DOTC guidelines on ride-sharing app out
The Department of Transportation and Communications (DOTC) released on Wednesday a department order paving the way for the legal operations of smartphone ride-sharing applications in the Philippines—the first move by a country to create a framework to accommodate technology transit services.
The development finally gives legitimacy to global platforms like Uber, GrabCar, Easy Taxi and Tripda, which are present in the Philippines but would likely hurt the traditional taxi cab operators, with one organization saying they were mulling a lawsuit against the DOTC.
All the apps had been operating in the Philippines without the guidelines as the government implemented a general policy of holding off on arrests until the rules were finalized.
The department order outlines the new classifications, including that for so-called Transportation Network Vehicle Service (TNVS) that the smartphone rider-sharing applications will fall under. He said this will allow Transportation Network Companies (TNC) “to exist within our regulatory framework.”
With the department order’s release, regulator Land Transportation Franchising and Regulatory Board can begin working to finalize its memorandum circular, which would outline specific regulations and requirements for the platforms and their drivers.
“This is to merely offer better services to compel them [traditional taxi cabs] to modernize and compete,” Transportation Secretary Joseph Abaya said in a press conference this week. “People will get to choose whether they want to use the older taxis or TNVS [cars].”
“We shouldn’t look at this as added competition or to destroy the [traditional] taxi industry,” Abaya added.
Jesus “Bong” Suntay, president of the Philippine National Taxi Operators Association, disagreed with the government’s view and said this would ultimately hurt their business.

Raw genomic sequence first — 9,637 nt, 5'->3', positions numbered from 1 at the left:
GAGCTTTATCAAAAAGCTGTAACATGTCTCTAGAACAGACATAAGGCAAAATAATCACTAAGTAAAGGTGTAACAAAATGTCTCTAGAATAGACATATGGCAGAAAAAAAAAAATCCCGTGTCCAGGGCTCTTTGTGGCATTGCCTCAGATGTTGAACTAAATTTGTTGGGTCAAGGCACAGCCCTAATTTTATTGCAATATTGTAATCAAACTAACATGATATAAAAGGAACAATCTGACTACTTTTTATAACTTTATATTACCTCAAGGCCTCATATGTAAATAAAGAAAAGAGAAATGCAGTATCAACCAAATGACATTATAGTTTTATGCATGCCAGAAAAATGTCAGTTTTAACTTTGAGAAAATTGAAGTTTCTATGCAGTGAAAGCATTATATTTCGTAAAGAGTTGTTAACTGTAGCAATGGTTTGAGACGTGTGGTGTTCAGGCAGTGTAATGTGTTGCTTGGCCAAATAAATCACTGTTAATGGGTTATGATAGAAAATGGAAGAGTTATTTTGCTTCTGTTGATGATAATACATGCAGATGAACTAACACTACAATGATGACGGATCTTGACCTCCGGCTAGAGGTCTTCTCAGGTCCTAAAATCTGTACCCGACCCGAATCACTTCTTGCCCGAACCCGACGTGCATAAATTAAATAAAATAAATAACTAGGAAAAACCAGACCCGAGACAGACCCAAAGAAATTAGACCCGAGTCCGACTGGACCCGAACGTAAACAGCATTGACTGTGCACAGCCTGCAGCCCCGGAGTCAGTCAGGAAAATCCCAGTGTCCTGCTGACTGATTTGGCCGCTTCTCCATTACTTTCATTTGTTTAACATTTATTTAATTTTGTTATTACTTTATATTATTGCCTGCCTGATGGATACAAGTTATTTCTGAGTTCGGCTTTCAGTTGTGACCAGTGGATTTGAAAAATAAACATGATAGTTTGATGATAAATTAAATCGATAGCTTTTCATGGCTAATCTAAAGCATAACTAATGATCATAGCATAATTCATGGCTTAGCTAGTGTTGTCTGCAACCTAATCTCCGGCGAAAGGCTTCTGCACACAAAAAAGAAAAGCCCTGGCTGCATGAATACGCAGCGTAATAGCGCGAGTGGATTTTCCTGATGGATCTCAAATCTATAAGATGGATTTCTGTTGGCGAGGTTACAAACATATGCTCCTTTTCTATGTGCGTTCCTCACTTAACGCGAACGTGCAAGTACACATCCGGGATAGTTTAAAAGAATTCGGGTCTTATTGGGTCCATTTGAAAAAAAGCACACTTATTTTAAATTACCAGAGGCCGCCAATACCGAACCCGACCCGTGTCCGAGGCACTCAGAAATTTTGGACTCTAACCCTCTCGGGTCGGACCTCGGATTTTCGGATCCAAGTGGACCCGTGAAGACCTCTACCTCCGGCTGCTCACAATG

Among the options, he said, would be to sue the DOTC and LTFRB as the entities did not take into consideration the impact of letting TNCs operate.
“We are now relegated to a second choice,” Suntay said, noting unfair advantages of these transit application platforms since they have not been operating their own cars. He said services like Uber, which has been providing a platform for a passenger to link up with a private car driver, have been benefiting from fares not regulated by government.
“We are a business entity, we have a big investment in our companies,” Suntay said, adding that they have asked the government to mitigate the impact on their business like limiting the types of cars TNCs can register to larger and more premium vehicle models.
The DOTC is also imposing certain standards for vehicle eligibility, such as the requirement of global positioning system (GPS) tracking and navigation devices for convenient and safer services. Only sedans, Asian Utility Vehicles (AUV), Sports Utility Vehicles (SUV), vans or other similar vehicles will be allowed.
“A maximum age limit of seven years will be enforced,” the DOTC said.
Operators will be required to obtain a Certificate of Public Convenience (CPC) for every vehicle to ensure accountability, the DOTC said. To promote passenger safety, drivers must be screened and accredited by the TNCs and registered with the LTFRB, it added.
Representatives of ridesharing applications welcomed the news even as some acknowledged that several details need to be ironed out with LTFRB. Chief among these is on the regulation of fares, which some ridesharing applications currently dictate.
Still, they underscored the current collaborative environment in the Philippines.
“Today, the Philippines has officially become the first country to create a national dedicated framework for ridesharing,” David Plouffe, senior vice president of policy and strategy at Uber, said in an emailed statement.
“This first-of-its-kind order is a shining example of how collaboration between government and industry can advance urban mobility, create new economic opportunity and put rider safety first,” he added.
Representatives likewise said they were ready to compete.
“We all agree that competition is healthy— it comes down to who will execute the best,” Natasha Bautista, deputy director general manager at Grabcar, said during the briefing.
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